Nobody has ever been nothing. We are all equally something and some of us are much luckier than others. I was less lucky than I am now for over a quarter of my life, which is something like three quarters of my adult life - I’m not lucky enough to be good at math - my point is, I’ve felt like “nothing” for more waking hours on this planet than I’ve felt like anything.
I’m as bad at giving advice to others as you are at passing that med school test. But believe me, that’s all that test is measuring: your ability to pass it. It is not measuring the type or quality of doctor you might one day be, and it is certainly not measuring your worth as a person. If this is something you honestly want, I would bet you’re going to end up getting it. Or, at the very least, being totally satisfied that you left no stone unturned.
Your Mom is probably just expressing, in that frequently frustrating Mom way, that she’s worried she’s not being a good Mom. She doesn’t want to see you fail, she doesn’t want you to have a bad life, because she’s measuring her abilities as a Mom by your outcomes, same as you’re measuring yourself by this med test. I’m sure being a Mom is harder than being a doctor but I’m also sure the entrance exam was easier. Moms can’t push a button and stop being Moms just because we’ve decided we’re grown up, and the things they say in an attempt to keep “raising” us can get under our skin. But the biggest favor you can do yourself and your Mom (and everyone else) is to be confident about what you want. To know why you want it. Then you have honesty on your side. Then anyone opposing you is opposing the truth, and that’s a bad side to be on in the long run.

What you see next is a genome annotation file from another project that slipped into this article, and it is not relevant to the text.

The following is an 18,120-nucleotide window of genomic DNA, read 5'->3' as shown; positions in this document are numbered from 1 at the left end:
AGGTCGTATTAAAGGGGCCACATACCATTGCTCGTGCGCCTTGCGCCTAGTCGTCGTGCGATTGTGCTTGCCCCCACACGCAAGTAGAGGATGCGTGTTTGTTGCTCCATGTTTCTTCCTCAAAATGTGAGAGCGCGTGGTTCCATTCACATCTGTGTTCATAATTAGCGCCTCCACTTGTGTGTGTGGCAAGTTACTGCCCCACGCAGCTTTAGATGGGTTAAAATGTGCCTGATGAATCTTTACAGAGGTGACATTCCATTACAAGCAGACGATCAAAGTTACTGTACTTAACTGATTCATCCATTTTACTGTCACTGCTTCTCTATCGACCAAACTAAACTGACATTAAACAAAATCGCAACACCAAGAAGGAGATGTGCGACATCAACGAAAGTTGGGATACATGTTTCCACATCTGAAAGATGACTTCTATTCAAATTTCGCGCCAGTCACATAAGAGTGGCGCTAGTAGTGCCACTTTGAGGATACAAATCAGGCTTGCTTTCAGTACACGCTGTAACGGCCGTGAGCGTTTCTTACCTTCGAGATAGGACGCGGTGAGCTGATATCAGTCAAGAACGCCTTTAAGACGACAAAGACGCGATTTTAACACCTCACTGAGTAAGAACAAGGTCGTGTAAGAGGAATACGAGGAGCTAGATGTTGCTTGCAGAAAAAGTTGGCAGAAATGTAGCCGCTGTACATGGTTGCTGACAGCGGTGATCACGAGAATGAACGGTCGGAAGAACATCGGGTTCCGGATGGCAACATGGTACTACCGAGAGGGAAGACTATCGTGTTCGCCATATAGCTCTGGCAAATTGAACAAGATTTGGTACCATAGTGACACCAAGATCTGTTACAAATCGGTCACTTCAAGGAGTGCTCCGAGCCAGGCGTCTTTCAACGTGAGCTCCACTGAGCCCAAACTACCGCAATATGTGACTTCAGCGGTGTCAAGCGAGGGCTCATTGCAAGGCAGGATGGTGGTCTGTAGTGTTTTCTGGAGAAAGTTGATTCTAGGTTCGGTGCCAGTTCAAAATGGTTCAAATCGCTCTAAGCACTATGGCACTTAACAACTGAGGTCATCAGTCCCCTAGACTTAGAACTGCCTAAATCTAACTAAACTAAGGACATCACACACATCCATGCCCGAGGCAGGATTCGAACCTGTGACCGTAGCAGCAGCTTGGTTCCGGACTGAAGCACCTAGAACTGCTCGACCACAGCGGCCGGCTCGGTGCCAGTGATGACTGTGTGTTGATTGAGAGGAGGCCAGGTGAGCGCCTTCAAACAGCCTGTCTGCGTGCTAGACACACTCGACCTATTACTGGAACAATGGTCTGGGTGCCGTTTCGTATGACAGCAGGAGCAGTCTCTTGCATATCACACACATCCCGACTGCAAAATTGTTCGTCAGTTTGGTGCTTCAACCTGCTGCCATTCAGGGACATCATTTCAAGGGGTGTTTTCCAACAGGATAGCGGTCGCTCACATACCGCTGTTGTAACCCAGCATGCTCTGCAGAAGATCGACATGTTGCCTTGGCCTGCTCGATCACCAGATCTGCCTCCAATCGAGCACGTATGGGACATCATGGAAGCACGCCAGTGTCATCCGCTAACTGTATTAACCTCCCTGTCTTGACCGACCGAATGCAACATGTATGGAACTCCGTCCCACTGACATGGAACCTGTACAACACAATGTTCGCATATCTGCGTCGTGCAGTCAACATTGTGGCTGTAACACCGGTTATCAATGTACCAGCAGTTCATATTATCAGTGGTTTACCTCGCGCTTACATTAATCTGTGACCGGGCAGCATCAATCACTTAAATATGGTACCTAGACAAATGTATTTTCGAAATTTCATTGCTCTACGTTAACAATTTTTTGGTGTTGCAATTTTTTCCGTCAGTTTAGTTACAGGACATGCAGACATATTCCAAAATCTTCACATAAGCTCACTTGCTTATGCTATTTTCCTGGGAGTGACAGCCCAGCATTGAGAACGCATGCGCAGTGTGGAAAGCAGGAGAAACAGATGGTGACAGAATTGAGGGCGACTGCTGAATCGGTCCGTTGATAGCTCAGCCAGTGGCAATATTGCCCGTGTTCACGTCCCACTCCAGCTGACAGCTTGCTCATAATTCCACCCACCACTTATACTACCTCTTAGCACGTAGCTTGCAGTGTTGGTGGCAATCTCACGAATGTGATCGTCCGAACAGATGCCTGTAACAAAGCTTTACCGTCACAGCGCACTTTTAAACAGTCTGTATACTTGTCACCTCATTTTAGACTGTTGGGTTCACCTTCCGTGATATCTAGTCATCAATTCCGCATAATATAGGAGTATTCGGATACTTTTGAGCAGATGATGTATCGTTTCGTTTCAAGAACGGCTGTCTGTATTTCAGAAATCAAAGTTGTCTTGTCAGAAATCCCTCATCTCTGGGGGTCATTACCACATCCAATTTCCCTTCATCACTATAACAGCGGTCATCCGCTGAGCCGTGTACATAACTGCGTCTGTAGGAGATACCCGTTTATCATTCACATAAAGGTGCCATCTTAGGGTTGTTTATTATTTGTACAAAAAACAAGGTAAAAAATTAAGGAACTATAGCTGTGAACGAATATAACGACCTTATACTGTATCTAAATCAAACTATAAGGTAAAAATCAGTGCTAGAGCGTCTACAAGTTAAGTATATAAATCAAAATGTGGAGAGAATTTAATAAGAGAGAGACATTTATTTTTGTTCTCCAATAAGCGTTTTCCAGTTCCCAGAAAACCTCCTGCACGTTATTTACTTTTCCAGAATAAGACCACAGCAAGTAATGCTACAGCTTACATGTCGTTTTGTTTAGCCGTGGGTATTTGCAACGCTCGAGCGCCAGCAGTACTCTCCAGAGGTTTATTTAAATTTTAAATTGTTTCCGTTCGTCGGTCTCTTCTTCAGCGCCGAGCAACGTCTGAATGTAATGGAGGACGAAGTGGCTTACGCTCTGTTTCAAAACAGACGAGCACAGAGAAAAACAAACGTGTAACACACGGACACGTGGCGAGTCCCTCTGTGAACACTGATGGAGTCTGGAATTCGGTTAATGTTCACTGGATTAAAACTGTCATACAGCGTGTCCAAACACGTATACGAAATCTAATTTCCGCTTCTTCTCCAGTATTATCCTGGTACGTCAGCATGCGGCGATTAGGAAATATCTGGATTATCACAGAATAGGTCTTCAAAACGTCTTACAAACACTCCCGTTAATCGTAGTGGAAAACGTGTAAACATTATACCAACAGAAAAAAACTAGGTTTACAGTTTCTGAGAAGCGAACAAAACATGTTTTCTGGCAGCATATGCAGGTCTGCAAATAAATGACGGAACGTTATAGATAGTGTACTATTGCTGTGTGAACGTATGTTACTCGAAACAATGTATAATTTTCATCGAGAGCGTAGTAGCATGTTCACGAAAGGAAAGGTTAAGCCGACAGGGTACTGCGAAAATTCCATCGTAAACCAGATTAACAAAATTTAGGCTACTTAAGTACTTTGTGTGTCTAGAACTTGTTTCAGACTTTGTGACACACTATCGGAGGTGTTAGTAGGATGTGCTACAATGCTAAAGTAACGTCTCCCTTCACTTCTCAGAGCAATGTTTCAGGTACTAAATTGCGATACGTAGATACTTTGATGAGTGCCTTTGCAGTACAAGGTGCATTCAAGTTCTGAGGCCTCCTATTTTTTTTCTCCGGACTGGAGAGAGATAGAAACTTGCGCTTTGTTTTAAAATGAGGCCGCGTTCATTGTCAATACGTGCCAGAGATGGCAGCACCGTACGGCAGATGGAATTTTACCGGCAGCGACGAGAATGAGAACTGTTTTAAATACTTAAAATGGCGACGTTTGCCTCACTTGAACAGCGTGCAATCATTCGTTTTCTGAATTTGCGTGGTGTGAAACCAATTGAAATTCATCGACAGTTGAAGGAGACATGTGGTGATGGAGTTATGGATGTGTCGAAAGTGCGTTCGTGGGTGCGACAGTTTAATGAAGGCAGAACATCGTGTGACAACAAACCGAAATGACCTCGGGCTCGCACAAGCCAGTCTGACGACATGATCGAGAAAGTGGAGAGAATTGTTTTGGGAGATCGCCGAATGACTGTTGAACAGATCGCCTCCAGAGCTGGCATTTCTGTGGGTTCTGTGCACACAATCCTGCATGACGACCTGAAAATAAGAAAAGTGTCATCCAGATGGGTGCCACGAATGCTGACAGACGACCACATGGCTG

I don’t know you, I don’t know you’ll be a perfect doctor, or a doctor at all. There are realities with which to contend. But because reality is inescapable, it’s important that we make a choice, in our heads, to counterbalance reality with things that defy it. Gravity is a reality, but humans fly. The language we’re exchanging, the fillings in our teeth, the pavement on the road outside, everywhere you look, for better or for worse, you’re going to see evidence that accepting reality is not a human’s tendency, and not what we’re good at, and not, in my speculation, what God or Natural Selection hired us to do. We’ve been hired, by this universe, to dream, to aspire, to make things that weren’t real real - and because that involves a lot of failure, we’re damn good at doing that, too.
Without the benefit of details, I say stay the course. I say keep failing. Fall flat on your face, feel every scrape, roll in the dirt and scream in frustration. Tell your mother you love her but the fact is, she either raised a doctor or she raised a girl that’s going to fail, spectacularly, at it, and in either case, she’s done her part. Go fail that test a fourth time. And get it on the fifth. Or sixth. Push this thing to the absolute limit, make them create a new law against your level of desire, make them arrest you for wanting to be a doctor, and when they let you out, run to fail the test again, so that when you’re slipping away from this reality, which could happen at any time, you’re not spending your last moments thinking anything but “well, I did my best.” Also, watch Rick and Morty on Adult Swim in December.